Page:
Hotel du Nord - Not in Kansas Anymore

As the French rentrée reared its predictable head back in early September, I sat sipping my second, or was it third, copiously poured glass of brother Jack D. at the Cork & Cavan pub along the Canal St. Martin, listening to the Moose enthusiastically impart his stories about his habitual haunts along the adjoining Quai de Jemmapes. When he mentioned the hordes of youthful, trendy Parisians congregating outside the Hotel du Nord just up the quai, I made a mental note to check out the hotel’s restaurant menu. The rest is history: For our latest dinner excursion, Co. and I ventured over to the Hotel du Nord to see what all the fuss was about.

Our evening began with some sick stories from the bartender and a couple of his colleagues with whom we were bantering as we waited for the final preparations of the dining room. Hotel du Nord, which dates back to 1885, is a venue along the canal immortalized by the Marcel Carne film of the same name, the one where Arletty yelps, ‘Atmosphere! Atmosphere! Atmosphere!' and then storms away from Louis Jouvet. That’s right, definitely not in Kansas anymore. As the bartender recounted the history of the drink Le Petit Gregoire – trust me, you don’t want to know –it became eminently clear that the youthful staff actually enjoyed themselves on the job,quite a change from the more typical waitstaff at some of the other noted venues in town, where pained expressions and tightly buttoned waistcoats rule the day. At the bar, we sipped glasses of St. Nicolas while we took in the – for want of a better term – atmosphere.

Once seated, we perused a menu pretty close to the one at HDN’s website. I went with the salade chinoise craquante (9€) and the millefeuille de thon cru à la japonaise, artichauts marineés et petals de tomate séchée (15€). In this case, my entrée was far from inspiring, but the millefeuille main dish was really terrific – multi-layered with a finely baked pastry and lightly cooked tuna, perfectly complemented by the artichokes and dried tomatoes. Co. also was rather disappointed by her entrée of raviolis de chevre frais au basilic et copeaux de parmesan (9€), both from a quality and quantity perspective, but appreciated the main dish, noix de saint Jacques, buerre d’orange, quinoa rouge et legumes croquantes (23€). So a real switch – for once a restaurant that excels at the main courses rather than the appetizers, whereas we often find this to be the other way round. Whether this has anything to do with the relatively youthful crowd and, we noticed, their tendency to stick to budget by only ordering a main dish, is mere conjecture or the part of your’s truly. Our meal was washed down with a Pinot Noir Bourgogne Maison Louis Latour 2007 (28 euros), and it must have been pretty good because it was emptied well before our twin cheesecake cassoulet deconstructé (I know this doesn’t sound right, but it’s what I have in my notes, albeit roughly scribbled after finishing that Pinot) arrived. Our 3-course dinner, with wine and espresso came to a respectable 112.40€.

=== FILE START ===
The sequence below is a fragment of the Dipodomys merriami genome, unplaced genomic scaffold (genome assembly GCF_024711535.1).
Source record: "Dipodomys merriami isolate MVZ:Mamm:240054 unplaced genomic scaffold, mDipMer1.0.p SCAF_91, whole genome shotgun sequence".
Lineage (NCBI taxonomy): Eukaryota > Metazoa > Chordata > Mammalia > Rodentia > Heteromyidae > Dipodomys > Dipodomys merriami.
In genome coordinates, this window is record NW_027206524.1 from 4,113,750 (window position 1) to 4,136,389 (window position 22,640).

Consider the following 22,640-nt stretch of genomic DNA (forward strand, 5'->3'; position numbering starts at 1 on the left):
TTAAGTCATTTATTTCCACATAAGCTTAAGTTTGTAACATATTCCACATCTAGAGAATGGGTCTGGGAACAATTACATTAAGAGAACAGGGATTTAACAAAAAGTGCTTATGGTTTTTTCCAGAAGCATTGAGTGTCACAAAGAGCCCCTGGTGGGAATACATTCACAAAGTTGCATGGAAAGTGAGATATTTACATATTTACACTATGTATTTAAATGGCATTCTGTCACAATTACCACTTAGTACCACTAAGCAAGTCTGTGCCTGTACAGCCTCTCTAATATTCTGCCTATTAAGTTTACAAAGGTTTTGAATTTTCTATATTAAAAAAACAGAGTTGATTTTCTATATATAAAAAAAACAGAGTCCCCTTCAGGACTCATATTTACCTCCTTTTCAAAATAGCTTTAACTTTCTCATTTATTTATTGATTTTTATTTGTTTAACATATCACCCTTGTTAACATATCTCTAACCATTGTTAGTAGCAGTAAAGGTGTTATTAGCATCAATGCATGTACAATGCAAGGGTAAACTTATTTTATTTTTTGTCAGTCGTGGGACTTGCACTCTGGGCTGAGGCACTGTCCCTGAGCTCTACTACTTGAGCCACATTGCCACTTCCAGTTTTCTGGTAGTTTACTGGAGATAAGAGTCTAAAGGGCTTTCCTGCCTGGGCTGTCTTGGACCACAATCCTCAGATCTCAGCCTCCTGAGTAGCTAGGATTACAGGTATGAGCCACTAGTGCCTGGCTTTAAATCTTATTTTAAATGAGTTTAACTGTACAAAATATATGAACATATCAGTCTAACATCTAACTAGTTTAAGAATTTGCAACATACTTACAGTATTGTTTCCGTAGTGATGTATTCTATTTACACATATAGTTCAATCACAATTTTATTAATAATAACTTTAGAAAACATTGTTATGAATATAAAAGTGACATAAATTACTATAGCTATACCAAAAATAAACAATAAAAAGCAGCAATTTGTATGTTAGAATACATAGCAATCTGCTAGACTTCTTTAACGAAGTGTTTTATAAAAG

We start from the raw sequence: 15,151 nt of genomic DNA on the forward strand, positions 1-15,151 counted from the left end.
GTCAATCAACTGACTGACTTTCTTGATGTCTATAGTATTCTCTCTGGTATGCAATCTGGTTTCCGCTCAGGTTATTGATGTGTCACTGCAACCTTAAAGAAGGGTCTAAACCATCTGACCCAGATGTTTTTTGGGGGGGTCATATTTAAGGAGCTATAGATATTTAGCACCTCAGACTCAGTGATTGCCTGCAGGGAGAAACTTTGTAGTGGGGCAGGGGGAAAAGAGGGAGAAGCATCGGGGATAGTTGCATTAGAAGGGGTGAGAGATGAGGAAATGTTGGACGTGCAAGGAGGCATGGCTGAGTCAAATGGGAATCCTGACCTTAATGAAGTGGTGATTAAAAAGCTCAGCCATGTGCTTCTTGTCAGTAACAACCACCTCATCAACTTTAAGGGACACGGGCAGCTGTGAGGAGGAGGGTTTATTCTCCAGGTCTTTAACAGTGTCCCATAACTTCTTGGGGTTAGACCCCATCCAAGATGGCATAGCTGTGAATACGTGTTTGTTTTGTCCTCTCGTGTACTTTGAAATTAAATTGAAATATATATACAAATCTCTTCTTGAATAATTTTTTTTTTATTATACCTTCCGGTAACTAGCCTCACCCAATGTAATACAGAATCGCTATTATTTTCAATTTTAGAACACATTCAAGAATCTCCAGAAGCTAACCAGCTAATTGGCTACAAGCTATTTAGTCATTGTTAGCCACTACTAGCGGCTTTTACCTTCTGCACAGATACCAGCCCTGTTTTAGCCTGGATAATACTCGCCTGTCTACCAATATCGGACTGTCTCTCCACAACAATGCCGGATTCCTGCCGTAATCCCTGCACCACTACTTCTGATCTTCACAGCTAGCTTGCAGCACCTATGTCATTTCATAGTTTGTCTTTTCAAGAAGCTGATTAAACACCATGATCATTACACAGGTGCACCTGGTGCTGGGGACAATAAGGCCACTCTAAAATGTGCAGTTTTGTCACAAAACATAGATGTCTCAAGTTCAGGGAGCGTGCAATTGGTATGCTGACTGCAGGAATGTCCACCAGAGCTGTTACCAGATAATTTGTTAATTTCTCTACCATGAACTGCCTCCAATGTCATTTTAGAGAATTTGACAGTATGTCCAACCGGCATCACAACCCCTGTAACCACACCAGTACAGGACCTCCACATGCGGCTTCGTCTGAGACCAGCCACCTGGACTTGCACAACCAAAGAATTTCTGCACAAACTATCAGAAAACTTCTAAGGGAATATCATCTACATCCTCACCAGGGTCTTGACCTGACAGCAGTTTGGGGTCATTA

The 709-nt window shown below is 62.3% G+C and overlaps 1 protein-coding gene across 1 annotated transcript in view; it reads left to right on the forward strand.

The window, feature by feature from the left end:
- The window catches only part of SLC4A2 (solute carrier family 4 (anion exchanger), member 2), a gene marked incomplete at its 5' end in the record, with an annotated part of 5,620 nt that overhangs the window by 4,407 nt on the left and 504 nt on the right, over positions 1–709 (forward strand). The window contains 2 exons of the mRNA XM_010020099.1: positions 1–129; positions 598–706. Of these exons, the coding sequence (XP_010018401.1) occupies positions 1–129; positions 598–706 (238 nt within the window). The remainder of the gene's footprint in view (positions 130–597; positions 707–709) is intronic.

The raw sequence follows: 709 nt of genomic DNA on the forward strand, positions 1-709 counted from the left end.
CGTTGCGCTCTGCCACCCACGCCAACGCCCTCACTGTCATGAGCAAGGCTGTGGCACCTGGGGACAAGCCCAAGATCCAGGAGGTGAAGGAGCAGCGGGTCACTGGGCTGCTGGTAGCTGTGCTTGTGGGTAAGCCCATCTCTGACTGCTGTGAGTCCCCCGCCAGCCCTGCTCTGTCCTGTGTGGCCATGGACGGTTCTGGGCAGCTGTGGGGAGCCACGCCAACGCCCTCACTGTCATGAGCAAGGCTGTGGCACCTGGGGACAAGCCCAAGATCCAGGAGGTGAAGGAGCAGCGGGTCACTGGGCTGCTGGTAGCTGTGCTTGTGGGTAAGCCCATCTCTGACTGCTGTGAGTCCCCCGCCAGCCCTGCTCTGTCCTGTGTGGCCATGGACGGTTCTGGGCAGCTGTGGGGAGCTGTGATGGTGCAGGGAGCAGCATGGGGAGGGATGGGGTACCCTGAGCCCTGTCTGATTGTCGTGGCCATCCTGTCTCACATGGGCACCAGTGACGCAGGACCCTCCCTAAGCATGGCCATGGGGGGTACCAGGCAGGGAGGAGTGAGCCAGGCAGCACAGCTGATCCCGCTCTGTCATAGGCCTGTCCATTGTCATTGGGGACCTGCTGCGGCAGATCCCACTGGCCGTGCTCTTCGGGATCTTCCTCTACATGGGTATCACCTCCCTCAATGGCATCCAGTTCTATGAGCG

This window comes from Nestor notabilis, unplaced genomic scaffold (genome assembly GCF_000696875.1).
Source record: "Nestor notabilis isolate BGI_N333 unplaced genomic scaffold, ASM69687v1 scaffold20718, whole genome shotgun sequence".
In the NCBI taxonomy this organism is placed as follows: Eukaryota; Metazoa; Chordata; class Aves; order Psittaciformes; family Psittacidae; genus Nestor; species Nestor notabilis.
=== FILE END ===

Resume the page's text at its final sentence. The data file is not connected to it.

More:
When you dine at HDN, you get the whole experience. True, pretty decent food at
fairly reasonable prices if you choose carefully. But it’s not just about the food – it’s about the trendy bobo clientele, the gothic waitresses, the bawdy bartenders, and the interesting ambiance. In short, it’s all about the atmosphere.

102 Quai de Jemmapes
75010 Paris
tel. 01 40 40 78 78
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